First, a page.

A squirrel for a pet is nothing to laugh at. I mean they’re funny and have an amazing amount of energy, but compared to a hamster they are much harder to keep.

While a hamster’s claws do very little damage to the human skin, a squirrel has actual talons. Natural, when you think that they’re meant to help the creature shimmy up and down a tree, all day long.

But. this makes a squirrel much harder to hold and play with than a hamster. The space requirement for a squirrel is much larger than a hamster. It needs your entire apartment, and your backyard too if you’ve got a house.

Still being rodents, squirrels will flee very fast, and will hide food stashes wherever they can. You’ve seen the video of a squirrel trying to hide an acorn in a dog’s fur. That’s the level of madness (and cuteness) that is trying to keep a squirrel as a pet.

A word on keeping a rodent as a pet

When it comes to pets, you have to accept that not all pets are the same. If you’re looking for a pet that will cuddle with you, play fetch, and patiently wait for your return home, a rodent is probably not the best idea.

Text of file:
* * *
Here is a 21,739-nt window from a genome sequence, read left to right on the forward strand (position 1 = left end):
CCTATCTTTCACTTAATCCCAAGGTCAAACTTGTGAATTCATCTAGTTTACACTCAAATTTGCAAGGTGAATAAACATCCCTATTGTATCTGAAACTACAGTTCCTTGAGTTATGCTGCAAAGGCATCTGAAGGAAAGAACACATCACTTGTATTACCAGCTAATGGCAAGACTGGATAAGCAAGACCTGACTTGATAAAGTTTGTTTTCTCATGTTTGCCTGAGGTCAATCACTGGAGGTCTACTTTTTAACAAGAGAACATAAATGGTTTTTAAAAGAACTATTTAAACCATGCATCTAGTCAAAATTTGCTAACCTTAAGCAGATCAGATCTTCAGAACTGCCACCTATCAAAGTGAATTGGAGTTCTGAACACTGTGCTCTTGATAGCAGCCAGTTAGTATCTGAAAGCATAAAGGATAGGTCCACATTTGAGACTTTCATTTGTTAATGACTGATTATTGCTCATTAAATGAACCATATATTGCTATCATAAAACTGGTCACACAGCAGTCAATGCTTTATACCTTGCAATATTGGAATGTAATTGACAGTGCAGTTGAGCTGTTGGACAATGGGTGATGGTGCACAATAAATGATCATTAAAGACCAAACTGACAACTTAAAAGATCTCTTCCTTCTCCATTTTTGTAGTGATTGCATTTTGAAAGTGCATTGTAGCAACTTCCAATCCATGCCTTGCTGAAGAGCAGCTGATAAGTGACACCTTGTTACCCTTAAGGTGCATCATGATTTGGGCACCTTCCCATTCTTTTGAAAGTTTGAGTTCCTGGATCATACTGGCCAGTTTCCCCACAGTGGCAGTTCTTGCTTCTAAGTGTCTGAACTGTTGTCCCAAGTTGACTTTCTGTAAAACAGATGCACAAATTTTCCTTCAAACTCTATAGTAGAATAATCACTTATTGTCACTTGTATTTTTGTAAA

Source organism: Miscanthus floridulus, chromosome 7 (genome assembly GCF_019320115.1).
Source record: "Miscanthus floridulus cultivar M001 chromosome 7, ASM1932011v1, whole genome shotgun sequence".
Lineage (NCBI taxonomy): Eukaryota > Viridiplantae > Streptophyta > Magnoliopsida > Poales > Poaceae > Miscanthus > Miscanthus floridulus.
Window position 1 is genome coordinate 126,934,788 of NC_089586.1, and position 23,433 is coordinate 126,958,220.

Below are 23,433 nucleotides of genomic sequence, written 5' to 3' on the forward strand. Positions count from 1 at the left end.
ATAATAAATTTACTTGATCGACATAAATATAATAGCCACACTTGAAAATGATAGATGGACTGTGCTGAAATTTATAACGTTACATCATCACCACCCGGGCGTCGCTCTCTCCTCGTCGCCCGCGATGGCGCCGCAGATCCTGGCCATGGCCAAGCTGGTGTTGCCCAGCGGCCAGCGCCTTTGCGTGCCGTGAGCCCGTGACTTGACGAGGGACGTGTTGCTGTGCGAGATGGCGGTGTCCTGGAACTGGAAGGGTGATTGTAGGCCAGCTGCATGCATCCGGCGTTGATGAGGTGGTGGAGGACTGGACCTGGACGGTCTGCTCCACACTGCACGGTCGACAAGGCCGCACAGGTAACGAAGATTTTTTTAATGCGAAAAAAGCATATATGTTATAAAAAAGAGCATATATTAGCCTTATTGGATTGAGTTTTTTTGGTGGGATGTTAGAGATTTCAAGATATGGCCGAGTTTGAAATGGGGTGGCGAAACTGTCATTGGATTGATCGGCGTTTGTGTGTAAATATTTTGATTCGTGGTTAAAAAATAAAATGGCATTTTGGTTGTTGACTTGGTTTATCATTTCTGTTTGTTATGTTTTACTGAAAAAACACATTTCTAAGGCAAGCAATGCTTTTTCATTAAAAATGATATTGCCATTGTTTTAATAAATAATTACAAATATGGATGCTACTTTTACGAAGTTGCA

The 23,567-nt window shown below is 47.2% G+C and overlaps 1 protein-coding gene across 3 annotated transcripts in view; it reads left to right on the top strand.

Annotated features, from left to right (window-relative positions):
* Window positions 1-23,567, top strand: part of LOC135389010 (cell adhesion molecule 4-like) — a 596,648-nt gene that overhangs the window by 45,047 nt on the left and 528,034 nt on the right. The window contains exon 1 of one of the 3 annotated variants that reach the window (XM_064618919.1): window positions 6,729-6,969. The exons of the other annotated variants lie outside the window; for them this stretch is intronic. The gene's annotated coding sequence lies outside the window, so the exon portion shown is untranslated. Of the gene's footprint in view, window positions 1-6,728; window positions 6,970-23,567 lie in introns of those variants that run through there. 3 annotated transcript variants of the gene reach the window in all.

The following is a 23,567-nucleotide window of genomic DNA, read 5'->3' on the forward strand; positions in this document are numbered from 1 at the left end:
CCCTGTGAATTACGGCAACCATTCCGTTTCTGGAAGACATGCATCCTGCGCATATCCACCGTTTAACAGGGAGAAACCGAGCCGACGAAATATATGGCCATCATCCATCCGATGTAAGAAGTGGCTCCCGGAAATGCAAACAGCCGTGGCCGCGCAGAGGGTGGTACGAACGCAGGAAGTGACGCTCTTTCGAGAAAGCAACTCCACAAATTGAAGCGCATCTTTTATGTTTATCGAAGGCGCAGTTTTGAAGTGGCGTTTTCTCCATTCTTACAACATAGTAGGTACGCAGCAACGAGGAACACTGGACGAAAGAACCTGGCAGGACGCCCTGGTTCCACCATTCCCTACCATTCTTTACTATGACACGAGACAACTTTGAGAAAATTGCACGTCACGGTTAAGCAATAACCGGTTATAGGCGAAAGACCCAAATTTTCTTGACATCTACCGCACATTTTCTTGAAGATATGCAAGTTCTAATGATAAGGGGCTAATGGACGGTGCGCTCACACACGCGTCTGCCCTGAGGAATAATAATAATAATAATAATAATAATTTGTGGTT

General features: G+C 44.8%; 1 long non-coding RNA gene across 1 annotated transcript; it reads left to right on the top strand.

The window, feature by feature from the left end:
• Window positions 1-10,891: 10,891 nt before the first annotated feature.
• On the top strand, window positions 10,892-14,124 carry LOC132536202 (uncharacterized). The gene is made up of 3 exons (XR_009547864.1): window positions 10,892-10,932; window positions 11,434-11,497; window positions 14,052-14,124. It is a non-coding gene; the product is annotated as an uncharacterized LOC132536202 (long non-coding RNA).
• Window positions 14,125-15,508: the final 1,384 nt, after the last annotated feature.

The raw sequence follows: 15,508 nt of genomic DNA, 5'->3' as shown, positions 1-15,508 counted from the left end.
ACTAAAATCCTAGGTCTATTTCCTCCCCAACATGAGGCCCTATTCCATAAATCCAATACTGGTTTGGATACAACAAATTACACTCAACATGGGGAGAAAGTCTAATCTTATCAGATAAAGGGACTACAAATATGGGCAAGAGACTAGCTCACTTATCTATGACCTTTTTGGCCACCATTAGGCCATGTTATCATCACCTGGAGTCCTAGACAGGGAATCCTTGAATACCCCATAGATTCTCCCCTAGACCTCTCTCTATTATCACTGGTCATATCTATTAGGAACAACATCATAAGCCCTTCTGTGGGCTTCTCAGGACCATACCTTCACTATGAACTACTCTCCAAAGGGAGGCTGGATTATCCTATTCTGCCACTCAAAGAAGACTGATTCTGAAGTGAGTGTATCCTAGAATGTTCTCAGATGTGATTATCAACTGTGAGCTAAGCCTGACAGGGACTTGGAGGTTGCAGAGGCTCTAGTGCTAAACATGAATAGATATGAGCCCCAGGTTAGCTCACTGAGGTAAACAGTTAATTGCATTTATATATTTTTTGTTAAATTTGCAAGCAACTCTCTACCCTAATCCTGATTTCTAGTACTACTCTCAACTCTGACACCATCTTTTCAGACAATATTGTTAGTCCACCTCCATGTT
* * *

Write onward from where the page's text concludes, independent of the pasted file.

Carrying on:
Rodent type pets can bond with their owner, and do like human company. However they’re not as domesticated as cats and dogs, and not suited for families or small children/other pets in general.

That being said, rodent-types are funny, energetic, and make the oddest faces. They’ll always amaze your with their acrobatics, even hamsters. You haven’t lived until you’ve seen a hamster trying to jump from a small ledge, and still fail.

Some rodents are quiet, and calmer, like a hamster, a mouse, a guinea pig. While others are all over the place and will need your entire attention. It depends on what kind of pets you’re looking for.

All in all, owning a hamster as a rodent can be rewarding in its own way – more on that here, and how to care for him in general.

They’re not conventional pets, and will require different level of care from you. But they’re cute and funny in their own way.

A word from Teddy

I hope you found what you were looking for here. I know us hamsters can be a bit confusing sometimes, but we’re definitely rodents.

If you want to know more about us hammies, you can check out the articles below.

Related blog post
Here’s How To Find A Hamster’s Gender (All Breeds And Ages)